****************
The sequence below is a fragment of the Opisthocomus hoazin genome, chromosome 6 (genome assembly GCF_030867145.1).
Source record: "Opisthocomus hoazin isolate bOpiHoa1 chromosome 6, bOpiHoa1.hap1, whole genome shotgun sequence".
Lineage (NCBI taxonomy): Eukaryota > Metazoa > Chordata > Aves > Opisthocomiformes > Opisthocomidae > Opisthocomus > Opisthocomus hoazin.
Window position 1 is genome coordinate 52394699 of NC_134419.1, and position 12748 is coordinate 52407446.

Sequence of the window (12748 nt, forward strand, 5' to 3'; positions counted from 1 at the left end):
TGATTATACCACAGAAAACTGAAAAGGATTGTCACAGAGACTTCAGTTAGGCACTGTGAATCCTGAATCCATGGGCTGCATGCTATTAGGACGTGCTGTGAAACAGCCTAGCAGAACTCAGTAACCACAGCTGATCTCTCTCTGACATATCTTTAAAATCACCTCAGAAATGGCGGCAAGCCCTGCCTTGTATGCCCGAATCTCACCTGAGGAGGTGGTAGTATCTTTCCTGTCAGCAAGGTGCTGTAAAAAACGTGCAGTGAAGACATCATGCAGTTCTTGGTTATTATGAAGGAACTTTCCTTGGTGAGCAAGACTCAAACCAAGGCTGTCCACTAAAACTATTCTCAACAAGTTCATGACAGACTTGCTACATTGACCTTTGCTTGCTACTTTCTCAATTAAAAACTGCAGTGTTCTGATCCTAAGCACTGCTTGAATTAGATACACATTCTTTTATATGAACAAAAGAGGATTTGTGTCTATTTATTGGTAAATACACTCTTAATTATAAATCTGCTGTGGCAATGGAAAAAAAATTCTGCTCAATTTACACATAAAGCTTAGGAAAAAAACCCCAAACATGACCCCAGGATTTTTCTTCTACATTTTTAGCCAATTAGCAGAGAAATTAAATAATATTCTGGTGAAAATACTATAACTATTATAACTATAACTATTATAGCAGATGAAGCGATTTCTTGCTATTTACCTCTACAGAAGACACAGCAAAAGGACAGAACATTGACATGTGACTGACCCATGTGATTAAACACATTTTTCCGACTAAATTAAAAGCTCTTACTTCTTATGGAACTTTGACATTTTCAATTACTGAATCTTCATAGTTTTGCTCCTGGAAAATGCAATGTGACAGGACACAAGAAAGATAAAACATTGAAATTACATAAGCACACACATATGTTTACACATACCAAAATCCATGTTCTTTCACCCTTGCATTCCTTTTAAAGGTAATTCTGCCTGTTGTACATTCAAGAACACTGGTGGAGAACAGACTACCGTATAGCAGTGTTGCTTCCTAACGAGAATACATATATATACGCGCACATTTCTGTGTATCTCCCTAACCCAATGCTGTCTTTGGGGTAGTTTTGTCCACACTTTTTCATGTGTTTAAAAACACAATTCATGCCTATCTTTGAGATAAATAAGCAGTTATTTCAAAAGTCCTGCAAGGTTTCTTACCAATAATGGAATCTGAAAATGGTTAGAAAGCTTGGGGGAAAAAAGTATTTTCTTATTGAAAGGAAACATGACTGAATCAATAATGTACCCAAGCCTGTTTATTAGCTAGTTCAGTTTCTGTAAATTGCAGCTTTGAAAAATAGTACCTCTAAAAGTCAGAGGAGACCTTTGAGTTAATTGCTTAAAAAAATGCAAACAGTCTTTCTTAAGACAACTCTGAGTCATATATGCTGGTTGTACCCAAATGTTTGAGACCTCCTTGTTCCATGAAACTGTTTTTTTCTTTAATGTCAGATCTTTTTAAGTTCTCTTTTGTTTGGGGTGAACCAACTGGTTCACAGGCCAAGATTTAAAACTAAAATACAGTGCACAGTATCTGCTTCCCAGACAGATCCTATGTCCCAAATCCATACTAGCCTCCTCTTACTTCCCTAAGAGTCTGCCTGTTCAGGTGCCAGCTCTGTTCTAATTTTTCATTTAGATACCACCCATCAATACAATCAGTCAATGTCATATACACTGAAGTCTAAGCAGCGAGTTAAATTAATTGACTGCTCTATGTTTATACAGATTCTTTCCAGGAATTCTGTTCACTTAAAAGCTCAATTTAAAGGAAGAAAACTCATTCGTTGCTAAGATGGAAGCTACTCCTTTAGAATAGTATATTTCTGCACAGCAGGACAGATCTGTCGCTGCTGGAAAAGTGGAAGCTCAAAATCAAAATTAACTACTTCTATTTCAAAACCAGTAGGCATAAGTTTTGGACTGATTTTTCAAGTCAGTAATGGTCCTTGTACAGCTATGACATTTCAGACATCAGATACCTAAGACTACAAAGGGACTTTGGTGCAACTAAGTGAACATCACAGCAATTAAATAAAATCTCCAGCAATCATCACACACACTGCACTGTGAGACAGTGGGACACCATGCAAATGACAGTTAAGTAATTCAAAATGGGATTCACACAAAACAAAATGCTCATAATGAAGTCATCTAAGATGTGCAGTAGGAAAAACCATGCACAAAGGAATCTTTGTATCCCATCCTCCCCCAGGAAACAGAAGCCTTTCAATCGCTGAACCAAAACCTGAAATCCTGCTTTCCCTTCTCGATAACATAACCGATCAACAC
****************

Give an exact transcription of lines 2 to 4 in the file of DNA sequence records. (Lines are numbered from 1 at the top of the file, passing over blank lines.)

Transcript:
Source record: "Opisthocomus hoazin isolate bOpiHoa1 chromosome 6, bOpiHoa1.hap1, whole genome shotgun sequence".
Lineage (NCBI taxonomy): Eukaryota > Metazoa > Chordata > Aves > Opisthocomiformes > Opisthocomidae > Opisthocomus > Opisthocomus hoazin.
Window position 1 is genome coordinate 52394699 of NC_134419.1, and position 12748 is coordinate 52407446.